Objectives: The aim of this study was to test whether blood monocytosis in mice with atherosclerosis affects infarct healing.
Background: Monocytes are cellular protagonists of tissue repair, and their specific subtypes regulate the healing program after myocardial infarction (MI). Inflammatory Ly-6C(hi) monocytes dominate on Day 1 to Day 4 and digest damaged tissue; reparative Ly-6C(lo) monocytes dominate on Day 5 to Day 10 and promote angiogenesis and scar formation. However, the monocyte repertoire is disturbed in atherosclerotic mice: Ly-6C(hi) monocytes expand selectively, which might disrupt the resolution of inflammation.
Methods: Ex vivo analysis of infarcts included flow cytometric monocyte enumeration, immunoactive staining, and quantitative polymerase chain reaction. To relate inflammatory activity to left ventricular remodeling, we used a combination of noninvasive fluorescence molecular tomography (FMT-CT) and physiologic imaging (magnetic resonance imaging).
Results: Five-day-old infarcts showed >10x more Ly-6C(hi) monocytes in atherosclerotic (apoE(-/-)) mice compared with wild-type mice. The injured tissue in apoE(-/-) mice also showed a more pronounced inflammatory gene expression profile (e.g., increased tumor necrosis factor-alpha and myeloperoxidase and decreased transforming growth factor-beta) and a higher abundance of proteases, which are associated with the activity of Ly-6C(hi) monocytes. The FMT-CT on Day 5 after MI showed higher proteolysis and phagocytosis in infarcts of atherosclerotic mice. Serial magnetic resonance imaging showed accelerated deterioration of ejection fraction between Day 1 and Day 21 after MI in apoE(-/-). Finally, we could recapitulate these features in wild-type mice with artificially induced Ly-6C(hi) monocytosis.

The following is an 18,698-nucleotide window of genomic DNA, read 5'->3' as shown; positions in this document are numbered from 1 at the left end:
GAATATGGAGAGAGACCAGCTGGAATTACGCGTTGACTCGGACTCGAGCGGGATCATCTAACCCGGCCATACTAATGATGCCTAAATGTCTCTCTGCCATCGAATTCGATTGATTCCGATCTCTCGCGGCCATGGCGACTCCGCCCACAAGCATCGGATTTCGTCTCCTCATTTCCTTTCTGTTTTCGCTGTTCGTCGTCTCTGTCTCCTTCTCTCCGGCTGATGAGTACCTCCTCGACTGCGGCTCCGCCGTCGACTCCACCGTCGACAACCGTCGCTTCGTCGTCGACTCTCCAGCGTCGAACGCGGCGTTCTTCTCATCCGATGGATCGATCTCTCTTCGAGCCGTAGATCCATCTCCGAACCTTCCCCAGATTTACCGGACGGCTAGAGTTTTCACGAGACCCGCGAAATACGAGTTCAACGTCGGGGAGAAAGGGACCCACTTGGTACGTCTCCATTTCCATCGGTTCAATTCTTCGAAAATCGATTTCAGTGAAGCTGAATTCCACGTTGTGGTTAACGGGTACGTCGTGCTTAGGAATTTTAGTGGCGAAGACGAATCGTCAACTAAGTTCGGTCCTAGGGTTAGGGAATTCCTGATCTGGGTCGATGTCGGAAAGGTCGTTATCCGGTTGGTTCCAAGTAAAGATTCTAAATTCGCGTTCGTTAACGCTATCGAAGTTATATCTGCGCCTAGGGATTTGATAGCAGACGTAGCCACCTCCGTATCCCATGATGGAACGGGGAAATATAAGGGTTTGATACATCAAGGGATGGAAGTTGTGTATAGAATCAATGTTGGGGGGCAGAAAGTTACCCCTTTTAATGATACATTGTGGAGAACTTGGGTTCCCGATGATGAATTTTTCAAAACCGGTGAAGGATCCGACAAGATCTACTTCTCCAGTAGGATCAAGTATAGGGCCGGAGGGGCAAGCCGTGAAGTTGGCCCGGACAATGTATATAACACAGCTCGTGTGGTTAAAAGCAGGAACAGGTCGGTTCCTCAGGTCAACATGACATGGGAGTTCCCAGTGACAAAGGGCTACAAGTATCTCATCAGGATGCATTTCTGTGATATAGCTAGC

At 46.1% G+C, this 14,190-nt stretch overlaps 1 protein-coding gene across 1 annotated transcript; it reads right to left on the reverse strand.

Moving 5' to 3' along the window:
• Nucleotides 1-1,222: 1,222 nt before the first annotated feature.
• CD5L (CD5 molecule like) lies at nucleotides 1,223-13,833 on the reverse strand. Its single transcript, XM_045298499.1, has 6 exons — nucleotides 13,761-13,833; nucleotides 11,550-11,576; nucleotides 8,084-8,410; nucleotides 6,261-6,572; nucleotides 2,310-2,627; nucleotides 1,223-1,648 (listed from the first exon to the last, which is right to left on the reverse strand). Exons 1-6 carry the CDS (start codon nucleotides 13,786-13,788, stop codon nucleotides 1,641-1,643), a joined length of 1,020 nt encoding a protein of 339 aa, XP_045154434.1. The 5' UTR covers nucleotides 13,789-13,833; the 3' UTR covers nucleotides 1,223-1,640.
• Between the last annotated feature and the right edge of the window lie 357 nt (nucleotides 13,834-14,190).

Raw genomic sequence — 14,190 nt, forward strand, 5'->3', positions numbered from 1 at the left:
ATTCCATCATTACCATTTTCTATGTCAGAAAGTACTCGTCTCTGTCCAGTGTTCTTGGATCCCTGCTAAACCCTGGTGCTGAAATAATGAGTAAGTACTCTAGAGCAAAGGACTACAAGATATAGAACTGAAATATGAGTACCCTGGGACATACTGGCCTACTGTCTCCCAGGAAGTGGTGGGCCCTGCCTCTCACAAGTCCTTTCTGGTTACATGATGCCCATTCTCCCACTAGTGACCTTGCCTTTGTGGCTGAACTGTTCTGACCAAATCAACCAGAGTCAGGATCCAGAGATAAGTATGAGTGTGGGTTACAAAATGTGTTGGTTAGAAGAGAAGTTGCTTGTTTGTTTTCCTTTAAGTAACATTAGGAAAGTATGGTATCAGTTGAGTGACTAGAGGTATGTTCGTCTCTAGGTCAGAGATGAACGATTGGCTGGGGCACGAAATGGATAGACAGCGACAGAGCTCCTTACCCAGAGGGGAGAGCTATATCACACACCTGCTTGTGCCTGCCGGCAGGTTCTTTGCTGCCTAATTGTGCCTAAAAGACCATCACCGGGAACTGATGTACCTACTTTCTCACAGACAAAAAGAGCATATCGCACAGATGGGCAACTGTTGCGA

Conclusions: Ly-6C(hi) monocytosis disturbs resolution of inflammation in murine infarcts and consequently enhances left ventricular remodeling. These findings position monocyte subsets as potential therapeutic targets to augment tissue repair after infarction and to prevent post-MI heart failure.
Copyright (c) 2010 American College of Cardiology Foundation. Published by Elsevier Inc. All rights reserved.